In Those Years: Finding Identity in Isolation

In Those Years
In those years, people will say, we lost track
of the meaning of we, of you
we found ourselves *

reduced to
and the whole thing became silly, ironic, terrible:
we were trying to live a personal life
and, yes, that was the only life
we could bear witness to

But the great dark birds of history screamed and plunged
into our personal weather
They were headed somewhere else but their beaks and pinions drove
along the shore, through the rags of fog
where we stood, saying I

I think this passage* is about individuality and being caught up with oneself as opposed to looking outwards into the world. There is a focus on introspection as seen with the words “we” and “you” as opposed to “I”. The first line speaks to a contemplative stance that looks back on a time where individuality became the prime focus and became all-consuming (we see this in the wording “we lost track”). The second line speaks to what was lost, which was a collectivist view (we see this with the use of “we” and “you”). The third line is so interesting because it both implies a collective “ourselves” but also implies an individual finding of oneself, as the sentence uses “ourselves” instead of “ourself”, implying this discovery is individualistic.  

The passage relates to the entirety of the piece in the way that the whole piece shares a theme of a dichotomy between collectivism and individualism. The first stanza is used to introduce the second stanza, which focuses on “personal life” being the only focus of one’s life and perhaps one’s existence. Perhaps this solitary existence symbolizes a coping mechanism for queer individuals who feel alone in their sexual orientation and identity because they exist in a time where heteronormativity was overpowering. The words, “that was the only life we could bear witness to” indicates how one’s oppressive, ignorant, and uneducated external environment affects one’s knowledge about one’s queerness, convincing them that something is inherently wrong with them. This then leads into the third stanza, which focuses on how, as much as one tries to remain ‘in hiding’ and isolated because of fear of how others will view and treat them,  past wide-held beliefs about queerness will constantly affect how someone exists in the world, whether that ‘advice’ is welcome by the individual or not (“But the great dark birds of history screamed and plunged into our personal weather”).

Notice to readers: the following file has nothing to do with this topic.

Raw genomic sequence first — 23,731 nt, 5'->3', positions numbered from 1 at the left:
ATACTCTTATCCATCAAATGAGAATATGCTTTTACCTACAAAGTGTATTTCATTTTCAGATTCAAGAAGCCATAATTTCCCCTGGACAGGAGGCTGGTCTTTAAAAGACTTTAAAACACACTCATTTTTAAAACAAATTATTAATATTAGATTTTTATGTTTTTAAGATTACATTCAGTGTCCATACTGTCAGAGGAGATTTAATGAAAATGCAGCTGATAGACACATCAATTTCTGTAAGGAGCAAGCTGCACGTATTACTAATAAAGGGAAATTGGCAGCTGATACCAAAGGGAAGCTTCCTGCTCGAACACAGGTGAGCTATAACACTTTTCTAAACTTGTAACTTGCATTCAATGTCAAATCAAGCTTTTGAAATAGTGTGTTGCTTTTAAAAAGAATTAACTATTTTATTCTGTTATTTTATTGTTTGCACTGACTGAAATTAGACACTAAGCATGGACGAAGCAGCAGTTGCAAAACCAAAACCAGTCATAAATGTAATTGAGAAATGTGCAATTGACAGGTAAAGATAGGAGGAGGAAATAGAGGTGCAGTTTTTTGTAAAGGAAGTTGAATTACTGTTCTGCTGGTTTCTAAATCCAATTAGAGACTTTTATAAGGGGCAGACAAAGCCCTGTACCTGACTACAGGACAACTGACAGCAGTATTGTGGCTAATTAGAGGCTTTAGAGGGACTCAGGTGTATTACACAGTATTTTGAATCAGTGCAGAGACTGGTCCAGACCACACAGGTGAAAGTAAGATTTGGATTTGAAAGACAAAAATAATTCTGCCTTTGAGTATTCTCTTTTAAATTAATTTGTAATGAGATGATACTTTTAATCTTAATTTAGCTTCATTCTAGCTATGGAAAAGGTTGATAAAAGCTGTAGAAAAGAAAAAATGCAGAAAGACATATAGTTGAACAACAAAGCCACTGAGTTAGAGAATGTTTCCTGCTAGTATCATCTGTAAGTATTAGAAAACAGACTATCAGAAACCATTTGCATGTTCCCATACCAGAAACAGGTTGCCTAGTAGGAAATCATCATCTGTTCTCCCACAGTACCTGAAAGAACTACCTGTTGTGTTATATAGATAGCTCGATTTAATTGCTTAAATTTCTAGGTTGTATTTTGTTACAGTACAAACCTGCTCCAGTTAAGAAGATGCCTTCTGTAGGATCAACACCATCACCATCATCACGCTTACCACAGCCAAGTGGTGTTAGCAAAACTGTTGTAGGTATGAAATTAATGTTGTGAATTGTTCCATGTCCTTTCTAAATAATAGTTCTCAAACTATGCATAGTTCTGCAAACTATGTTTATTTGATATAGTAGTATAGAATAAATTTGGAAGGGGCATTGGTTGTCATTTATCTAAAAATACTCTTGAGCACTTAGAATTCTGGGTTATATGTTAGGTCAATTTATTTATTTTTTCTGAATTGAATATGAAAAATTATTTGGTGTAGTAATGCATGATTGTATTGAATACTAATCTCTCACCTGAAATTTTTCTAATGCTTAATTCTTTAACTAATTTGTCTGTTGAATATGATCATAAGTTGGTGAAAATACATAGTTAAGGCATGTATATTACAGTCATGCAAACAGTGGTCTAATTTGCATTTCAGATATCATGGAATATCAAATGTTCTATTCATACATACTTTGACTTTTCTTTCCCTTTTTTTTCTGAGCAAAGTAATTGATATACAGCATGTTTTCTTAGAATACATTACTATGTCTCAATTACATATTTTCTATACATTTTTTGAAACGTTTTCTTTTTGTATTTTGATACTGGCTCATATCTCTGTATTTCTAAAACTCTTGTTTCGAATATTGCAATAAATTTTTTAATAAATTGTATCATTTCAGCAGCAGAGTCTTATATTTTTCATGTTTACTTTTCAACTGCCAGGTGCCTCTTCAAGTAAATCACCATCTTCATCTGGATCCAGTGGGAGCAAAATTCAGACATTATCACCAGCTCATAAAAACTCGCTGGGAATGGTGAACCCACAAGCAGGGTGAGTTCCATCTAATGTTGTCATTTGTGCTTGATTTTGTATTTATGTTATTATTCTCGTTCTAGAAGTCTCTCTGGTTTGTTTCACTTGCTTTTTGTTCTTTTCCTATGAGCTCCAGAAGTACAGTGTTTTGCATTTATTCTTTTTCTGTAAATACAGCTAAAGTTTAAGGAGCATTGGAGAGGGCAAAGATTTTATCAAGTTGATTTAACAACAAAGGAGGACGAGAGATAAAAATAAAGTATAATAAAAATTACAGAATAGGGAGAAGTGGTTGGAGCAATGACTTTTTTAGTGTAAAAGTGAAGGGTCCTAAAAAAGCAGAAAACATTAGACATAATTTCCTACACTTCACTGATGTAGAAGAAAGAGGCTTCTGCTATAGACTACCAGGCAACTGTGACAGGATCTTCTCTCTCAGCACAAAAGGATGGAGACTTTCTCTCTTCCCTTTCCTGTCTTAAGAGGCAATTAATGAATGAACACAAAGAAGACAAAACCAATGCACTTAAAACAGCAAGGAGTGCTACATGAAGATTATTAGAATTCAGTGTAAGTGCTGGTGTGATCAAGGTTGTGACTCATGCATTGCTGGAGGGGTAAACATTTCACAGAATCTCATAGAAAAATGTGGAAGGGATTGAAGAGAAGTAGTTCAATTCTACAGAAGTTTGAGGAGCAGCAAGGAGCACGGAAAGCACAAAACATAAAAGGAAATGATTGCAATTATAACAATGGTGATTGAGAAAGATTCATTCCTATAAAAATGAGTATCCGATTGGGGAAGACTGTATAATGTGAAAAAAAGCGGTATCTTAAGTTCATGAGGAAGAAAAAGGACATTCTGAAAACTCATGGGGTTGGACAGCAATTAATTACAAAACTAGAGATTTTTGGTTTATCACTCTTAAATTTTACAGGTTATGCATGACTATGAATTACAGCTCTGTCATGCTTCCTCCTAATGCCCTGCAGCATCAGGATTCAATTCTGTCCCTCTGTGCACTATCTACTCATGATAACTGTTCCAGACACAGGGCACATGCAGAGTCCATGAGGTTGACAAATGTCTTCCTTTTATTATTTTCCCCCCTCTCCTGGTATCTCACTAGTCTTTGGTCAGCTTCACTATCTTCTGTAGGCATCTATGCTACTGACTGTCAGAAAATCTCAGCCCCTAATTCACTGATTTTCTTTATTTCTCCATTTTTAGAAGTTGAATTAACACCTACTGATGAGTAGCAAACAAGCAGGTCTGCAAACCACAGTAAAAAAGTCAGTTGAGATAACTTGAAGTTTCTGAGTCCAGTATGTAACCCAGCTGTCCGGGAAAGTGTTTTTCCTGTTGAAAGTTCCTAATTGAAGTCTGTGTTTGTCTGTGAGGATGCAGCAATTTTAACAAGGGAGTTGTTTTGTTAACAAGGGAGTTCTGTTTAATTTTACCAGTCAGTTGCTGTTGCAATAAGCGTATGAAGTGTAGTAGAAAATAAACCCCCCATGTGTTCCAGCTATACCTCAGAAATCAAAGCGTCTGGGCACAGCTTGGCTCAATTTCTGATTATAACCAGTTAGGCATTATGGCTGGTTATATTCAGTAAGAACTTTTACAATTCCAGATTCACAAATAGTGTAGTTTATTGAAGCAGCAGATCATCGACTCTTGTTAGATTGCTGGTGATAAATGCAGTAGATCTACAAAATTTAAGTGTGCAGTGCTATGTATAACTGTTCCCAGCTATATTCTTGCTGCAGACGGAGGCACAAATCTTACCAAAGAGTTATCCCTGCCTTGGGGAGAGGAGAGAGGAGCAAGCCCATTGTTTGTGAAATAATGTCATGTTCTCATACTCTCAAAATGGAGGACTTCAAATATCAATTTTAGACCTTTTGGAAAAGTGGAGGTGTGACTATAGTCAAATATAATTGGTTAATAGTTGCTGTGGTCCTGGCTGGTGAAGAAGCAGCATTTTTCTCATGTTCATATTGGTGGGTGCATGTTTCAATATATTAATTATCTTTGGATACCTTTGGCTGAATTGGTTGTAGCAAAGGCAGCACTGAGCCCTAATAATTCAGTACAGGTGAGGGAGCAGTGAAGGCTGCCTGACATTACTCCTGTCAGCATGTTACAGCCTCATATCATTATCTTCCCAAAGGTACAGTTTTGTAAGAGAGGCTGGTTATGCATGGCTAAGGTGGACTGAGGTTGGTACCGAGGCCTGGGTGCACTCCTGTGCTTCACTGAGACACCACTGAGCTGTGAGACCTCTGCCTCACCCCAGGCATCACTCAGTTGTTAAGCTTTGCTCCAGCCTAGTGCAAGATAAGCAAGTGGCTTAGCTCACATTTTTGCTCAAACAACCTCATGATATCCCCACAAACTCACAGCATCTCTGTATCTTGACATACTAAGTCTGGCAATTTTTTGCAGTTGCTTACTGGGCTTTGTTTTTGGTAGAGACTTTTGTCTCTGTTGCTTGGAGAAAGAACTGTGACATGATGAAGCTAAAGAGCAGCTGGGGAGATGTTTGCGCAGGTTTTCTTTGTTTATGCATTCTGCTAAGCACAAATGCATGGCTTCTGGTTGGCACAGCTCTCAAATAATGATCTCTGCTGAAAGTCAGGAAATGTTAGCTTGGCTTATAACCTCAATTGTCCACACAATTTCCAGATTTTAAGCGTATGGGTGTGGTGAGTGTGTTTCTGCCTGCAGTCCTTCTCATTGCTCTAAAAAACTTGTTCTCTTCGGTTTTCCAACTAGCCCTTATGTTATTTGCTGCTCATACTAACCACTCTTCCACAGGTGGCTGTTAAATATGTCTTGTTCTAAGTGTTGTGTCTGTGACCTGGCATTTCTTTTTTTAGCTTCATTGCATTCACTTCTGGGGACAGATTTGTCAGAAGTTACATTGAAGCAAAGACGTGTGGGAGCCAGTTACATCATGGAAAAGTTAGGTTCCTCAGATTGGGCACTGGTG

I think this poem relates to our class discussions and concepts in that it focuses on how one’s identity, specifically one’s sexual orientation, is impacted by those who came before (“history”) as well as experiences of abnormality and isolation that can come with identifying as a member of the LGBTQ individual. It speaks to the exhaustion and fountain of emotions that comes with the all-encompassing and overwhelming feelings of confusion (“we lost track of the meaning”) and of feeling like an outcast (“reduced to I and the whole thing became silly, ironic, terrible”).

One thought on “In Those Years: Finding Identity in Isolation”

  1. Thank you for the post.
    The poem is only two stanzas, your stanza 1 + 2 are in fact one stanza. I found your point about “coping mechanism” as the cause of the retreat into individual lives interesting and convincing. I was imagining the “I” as wanting to live a personal life without the burden of the whole, of activism, but still impossible because the whole is still criminalized and demonized. And it could be both. I find it interesting as well that “In Those Years” came out in 1991, one year after the queer manifesto “Queers read this: I hate straights” was published in 1990. The manifesto called upon the solidarity of queer people and reignition of their activist fervor, because apparently, queer people, as argued by the manifesto, had become individuals, wanting to avoid the danger of identifying as queer; they had become separate from the whole, as the whole was still deeply dehumanized and horrifically oppressed and murdered.

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